Review of HP Pavilion 22cwa
The HP Pavilion 22cwa is an affordable 22-inch monitor which sacrifices nifty extras such as an ergonomic stand and extra ports so the company can squeeze in a gorgeous IPS panel in a simple exterior. The best monitors for gaming and professional use available today usually cost a several hundred dollars, so most of the time, budget-conscious builders, and PC users are left with little choices for their visual needs. Of course, we are not saying these expensive but cutting edge products aren’t worth the money. If you have a lot of extra cash laying around, you might as well invest in the best that your money can buy. But there are always hidden gems a bargain hunter can find for a small amount if you look hard enough.
HP Pavilion 22cwa Specifications
- Screen Size: 22 Inches
- Resolution: 1080p FHD
- Aspect Ratio: 16:9
- Panel Technology: In-Plane Switching (IPS)
- Refresh Rate: 60Hz
- Response Time: 7ms
- Contrast Ratio: 1000:1 (Static)
- Brightness: 250 cd/m²
- Built-in Speakers: No
- Stand: Height -No
- Stand: Tilt – Yes (-2°/+25°)
- Stand: Swivel – No
- VESA Compatibility: Yes (75 x 75)
- Connectivity: 1 HDMI, 1 VGA, 3.5mm Audio Jack
- Dimensions with Stand(WxHxD): 19.6” x 5.9” x 15.8”
- Weight: 8.5lbs
Design and Features
The HP Pavilion 22cwa is as lightweight as its sub $100 price tag, coming it at a mere 8.5lbs making it easy to lug around for LAN sessions with your neighborhood friend. But surprisingly, HP did not skimp on the product’s exterior looks. This model features a near-zero bezel design you typically find on the company’s high-end products like the Envy 27 we previously mentioned. This design provides a pleasing view of the 22-inch screen, which by today’s standards, is already too small for gaming applications. But the real kicker for enthusiasts in this product is its suitability for a triple head setup. The bezels are mostly unnoticeable, so putting three of this model side by side is ideal since the splits in the screen would not present too much of a distraction when furiously gaming at 5760 x 1080. The smaller 22-inch form factor and the slim profile will also help with desktop placement since setting a triple-head rig can consume the whole desk. Only the bottom strip is thicker than the rest, as it houses the silver HP logo in the middle and the white-LED power button residing on the lower right-hand side. The cabinet has a matte black finish with a fantastic texture making it less of a fingerprint magnet, plus the whole package is impressively thin from the side view.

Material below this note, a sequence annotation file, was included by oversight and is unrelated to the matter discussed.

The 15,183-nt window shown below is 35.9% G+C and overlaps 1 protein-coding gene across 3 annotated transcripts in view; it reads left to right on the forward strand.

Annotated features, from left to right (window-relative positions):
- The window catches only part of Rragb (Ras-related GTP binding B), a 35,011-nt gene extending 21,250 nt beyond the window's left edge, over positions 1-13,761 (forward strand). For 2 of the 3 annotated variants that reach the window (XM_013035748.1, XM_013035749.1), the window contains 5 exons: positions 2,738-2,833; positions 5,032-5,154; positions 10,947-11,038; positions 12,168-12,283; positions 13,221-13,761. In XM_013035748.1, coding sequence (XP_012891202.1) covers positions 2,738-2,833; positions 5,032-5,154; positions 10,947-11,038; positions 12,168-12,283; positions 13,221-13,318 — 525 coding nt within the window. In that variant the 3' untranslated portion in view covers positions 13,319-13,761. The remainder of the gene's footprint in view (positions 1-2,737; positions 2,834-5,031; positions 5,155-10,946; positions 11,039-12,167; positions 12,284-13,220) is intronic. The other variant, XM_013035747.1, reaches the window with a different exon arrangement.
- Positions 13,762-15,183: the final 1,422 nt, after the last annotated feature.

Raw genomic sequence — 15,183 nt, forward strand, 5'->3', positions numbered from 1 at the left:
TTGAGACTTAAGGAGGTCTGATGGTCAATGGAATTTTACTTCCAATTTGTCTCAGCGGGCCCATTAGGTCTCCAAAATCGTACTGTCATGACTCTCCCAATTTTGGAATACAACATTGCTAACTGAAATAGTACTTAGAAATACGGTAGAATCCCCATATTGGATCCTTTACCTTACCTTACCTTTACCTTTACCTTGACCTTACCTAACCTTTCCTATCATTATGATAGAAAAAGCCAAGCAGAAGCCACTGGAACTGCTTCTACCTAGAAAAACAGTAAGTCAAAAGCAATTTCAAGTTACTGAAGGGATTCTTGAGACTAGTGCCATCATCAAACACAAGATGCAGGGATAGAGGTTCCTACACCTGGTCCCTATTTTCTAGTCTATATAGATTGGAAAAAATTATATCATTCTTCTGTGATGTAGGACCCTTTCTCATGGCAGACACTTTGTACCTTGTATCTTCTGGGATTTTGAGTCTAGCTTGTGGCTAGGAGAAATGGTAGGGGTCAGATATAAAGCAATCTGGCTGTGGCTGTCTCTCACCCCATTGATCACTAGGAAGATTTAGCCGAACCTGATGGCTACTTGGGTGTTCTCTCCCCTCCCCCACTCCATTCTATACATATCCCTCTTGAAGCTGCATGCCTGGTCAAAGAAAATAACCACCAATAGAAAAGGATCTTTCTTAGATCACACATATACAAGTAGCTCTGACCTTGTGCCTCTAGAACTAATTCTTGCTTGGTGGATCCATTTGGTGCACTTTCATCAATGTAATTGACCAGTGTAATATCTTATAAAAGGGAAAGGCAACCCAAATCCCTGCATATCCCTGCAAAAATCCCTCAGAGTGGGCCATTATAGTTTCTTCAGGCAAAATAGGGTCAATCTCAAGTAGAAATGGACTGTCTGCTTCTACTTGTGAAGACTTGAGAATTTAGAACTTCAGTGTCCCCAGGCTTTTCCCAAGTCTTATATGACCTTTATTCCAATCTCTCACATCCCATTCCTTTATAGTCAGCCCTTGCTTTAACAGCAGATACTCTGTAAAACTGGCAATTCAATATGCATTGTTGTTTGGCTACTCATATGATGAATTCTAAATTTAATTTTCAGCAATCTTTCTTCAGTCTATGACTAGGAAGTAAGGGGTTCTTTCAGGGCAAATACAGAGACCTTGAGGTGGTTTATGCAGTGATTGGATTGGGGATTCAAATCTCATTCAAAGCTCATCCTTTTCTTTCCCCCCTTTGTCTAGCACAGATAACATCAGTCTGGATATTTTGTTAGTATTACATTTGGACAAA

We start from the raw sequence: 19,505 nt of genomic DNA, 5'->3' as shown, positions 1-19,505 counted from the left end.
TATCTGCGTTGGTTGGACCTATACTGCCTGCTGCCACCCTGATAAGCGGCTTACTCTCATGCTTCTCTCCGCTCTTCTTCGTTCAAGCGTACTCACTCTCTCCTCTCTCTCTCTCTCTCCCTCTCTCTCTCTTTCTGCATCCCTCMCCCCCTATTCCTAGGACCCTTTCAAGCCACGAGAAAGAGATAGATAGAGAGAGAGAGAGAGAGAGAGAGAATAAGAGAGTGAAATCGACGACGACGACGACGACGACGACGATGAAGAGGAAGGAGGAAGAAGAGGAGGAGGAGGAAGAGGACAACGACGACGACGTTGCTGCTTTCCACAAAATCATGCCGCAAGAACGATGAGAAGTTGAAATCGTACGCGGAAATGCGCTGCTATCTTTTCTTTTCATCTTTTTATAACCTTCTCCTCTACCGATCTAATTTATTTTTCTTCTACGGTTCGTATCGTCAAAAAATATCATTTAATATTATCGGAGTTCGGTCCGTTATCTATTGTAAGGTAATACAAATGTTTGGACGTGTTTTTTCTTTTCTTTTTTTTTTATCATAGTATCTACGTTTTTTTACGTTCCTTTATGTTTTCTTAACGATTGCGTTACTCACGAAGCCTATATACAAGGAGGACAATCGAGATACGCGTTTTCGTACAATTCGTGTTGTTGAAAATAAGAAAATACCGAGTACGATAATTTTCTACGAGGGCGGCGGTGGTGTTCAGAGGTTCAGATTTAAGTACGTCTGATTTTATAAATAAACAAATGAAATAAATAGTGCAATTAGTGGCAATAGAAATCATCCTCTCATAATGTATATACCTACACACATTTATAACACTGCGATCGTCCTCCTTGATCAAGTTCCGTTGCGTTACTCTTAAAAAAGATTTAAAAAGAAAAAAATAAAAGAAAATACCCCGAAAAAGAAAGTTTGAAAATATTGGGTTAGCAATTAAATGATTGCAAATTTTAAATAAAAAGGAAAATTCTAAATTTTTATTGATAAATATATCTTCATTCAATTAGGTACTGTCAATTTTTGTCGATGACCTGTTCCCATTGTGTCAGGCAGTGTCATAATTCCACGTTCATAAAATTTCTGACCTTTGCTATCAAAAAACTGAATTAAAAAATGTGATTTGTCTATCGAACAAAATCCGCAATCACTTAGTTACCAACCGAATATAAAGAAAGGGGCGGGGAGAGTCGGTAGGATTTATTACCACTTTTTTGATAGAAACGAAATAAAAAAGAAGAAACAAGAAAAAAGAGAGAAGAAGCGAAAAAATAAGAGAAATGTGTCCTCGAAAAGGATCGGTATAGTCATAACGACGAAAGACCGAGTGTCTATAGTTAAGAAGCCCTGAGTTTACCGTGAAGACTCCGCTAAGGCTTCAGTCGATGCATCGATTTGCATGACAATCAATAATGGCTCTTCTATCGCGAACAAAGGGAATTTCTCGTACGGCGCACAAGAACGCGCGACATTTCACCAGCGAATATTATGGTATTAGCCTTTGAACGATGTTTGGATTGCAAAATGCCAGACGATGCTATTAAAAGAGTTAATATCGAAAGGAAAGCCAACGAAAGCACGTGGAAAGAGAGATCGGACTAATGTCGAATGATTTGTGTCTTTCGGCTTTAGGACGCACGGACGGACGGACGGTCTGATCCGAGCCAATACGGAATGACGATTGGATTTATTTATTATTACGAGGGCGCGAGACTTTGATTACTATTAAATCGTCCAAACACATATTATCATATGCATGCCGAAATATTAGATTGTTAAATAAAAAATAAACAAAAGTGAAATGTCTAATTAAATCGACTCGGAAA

The stand for the Pavilion 22cwa utilizes an open-wedge design so you can easily slip your hand in the middle to access the connections on the back panel. Despite how thin and frail it looks, the screen did stand its ground on our office desk. Assembly is easy since everything just snaps into place, but one caveat this part has is it does not reveal VESA mounting holes. We’d like to think wall mounting options are already standard for these products, but for this unit, it isn’t the case. I/O options are also limited since there is only a port each for HDMI and VGA connections, but this is mostly forgivable since these are the aspects of the 22cwa which HP decided to shed some features to lower the price. You can still use this 22-inch widescreen for dual inputs; you can connect your PC via the VGA slot and use the HDMI port for a console like the PS4 or a Bluray player.
Performance and Features